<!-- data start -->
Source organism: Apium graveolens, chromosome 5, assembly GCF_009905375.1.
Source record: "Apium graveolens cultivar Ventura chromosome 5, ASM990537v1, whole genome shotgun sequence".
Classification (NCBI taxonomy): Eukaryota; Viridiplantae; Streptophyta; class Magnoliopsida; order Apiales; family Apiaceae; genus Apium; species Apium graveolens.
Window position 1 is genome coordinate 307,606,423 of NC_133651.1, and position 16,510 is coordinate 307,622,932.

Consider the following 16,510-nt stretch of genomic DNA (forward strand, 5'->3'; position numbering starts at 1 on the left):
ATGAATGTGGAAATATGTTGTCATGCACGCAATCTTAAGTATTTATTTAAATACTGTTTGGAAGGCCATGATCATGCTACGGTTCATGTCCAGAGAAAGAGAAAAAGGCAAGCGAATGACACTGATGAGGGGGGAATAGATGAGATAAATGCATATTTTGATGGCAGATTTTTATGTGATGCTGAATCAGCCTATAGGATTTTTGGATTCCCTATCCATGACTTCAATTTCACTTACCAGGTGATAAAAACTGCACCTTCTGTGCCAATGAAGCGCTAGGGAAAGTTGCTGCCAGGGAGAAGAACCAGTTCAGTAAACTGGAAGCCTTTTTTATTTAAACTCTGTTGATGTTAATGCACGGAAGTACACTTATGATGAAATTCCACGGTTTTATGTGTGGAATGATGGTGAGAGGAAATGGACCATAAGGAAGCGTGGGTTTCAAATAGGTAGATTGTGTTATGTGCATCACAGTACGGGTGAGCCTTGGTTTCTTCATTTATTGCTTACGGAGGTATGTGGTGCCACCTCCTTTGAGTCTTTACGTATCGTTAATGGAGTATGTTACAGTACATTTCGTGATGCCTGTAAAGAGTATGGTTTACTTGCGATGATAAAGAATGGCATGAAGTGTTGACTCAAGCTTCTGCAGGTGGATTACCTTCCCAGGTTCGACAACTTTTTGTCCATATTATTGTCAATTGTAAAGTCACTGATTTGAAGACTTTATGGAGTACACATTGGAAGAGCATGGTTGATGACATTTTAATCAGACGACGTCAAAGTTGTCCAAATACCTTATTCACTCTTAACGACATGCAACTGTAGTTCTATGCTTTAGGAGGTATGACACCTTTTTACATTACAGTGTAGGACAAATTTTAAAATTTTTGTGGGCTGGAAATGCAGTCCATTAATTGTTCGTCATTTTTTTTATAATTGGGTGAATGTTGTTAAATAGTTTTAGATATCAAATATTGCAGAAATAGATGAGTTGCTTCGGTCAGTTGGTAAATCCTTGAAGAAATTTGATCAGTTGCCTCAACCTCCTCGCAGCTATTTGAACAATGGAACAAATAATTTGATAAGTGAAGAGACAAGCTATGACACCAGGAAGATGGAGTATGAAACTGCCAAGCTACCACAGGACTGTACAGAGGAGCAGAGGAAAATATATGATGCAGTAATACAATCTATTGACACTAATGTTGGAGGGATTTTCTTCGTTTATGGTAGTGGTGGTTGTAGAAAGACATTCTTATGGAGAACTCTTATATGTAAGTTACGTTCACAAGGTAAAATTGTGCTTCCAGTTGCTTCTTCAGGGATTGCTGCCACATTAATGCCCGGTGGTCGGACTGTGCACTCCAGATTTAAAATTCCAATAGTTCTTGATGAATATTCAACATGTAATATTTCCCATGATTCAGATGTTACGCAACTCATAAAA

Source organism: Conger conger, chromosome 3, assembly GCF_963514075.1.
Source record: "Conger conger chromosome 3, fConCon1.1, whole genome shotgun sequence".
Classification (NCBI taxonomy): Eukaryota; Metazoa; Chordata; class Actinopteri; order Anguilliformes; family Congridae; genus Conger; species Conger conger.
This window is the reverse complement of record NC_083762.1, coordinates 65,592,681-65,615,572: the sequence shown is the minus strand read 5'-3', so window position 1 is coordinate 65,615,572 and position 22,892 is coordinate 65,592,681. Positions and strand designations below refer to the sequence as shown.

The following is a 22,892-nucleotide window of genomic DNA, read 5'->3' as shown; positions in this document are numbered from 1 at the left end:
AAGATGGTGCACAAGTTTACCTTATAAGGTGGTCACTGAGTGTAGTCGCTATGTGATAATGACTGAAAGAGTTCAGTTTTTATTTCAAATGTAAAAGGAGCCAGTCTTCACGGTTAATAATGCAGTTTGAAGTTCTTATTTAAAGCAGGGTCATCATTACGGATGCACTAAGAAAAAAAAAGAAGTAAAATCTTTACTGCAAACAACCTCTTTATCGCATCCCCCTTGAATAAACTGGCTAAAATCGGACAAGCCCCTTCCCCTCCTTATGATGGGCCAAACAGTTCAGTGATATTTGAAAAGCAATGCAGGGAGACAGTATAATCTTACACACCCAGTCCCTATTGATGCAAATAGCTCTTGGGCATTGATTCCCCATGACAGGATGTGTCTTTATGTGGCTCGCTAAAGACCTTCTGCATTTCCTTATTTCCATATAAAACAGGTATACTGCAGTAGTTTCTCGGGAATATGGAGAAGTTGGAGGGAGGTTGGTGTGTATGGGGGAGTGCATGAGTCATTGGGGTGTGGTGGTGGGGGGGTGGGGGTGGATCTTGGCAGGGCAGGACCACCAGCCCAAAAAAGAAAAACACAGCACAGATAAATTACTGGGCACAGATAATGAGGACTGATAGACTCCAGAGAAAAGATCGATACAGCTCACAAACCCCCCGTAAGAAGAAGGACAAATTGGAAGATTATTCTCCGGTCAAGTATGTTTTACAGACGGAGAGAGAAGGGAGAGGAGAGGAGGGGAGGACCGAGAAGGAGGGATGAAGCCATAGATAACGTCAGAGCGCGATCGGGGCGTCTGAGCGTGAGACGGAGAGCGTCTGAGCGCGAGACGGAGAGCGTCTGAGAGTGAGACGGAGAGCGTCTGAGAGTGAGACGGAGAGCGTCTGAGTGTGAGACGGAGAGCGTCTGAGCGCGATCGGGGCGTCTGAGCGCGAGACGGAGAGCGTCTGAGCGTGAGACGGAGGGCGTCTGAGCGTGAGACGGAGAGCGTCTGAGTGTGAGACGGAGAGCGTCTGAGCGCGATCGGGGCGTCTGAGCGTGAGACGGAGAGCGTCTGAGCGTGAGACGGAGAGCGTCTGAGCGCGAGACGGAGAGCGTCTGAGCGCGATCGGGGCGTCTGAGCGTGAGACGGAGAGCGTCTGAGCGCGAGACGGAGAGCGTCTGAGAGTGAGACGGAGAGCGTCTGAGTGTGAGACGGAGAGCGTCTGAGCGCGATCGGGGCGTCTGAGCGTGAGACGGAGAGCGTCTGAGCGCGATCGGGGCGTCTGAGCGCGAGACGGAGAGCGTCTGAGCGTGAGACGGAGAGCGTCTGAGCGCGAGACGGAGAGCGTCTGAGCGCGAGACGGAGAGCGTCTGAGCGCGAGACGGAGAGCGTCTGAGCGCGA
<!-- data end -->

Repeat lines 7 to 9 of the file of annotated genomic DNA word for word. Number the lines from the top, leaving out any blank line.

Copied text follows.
Source organism: Conger conger, chromosome 3, assembly GCF_963514075.1.
Source record: "Conger conger chromosome 3, fConCon1.1, whole genome shotgun sequence".
Classification (NCBI taxonomy): Eukaryota; Metazoa; Chordata; class Actinopteri; order Anguilliformes; family Congridae; genus Conger; species Conger conger.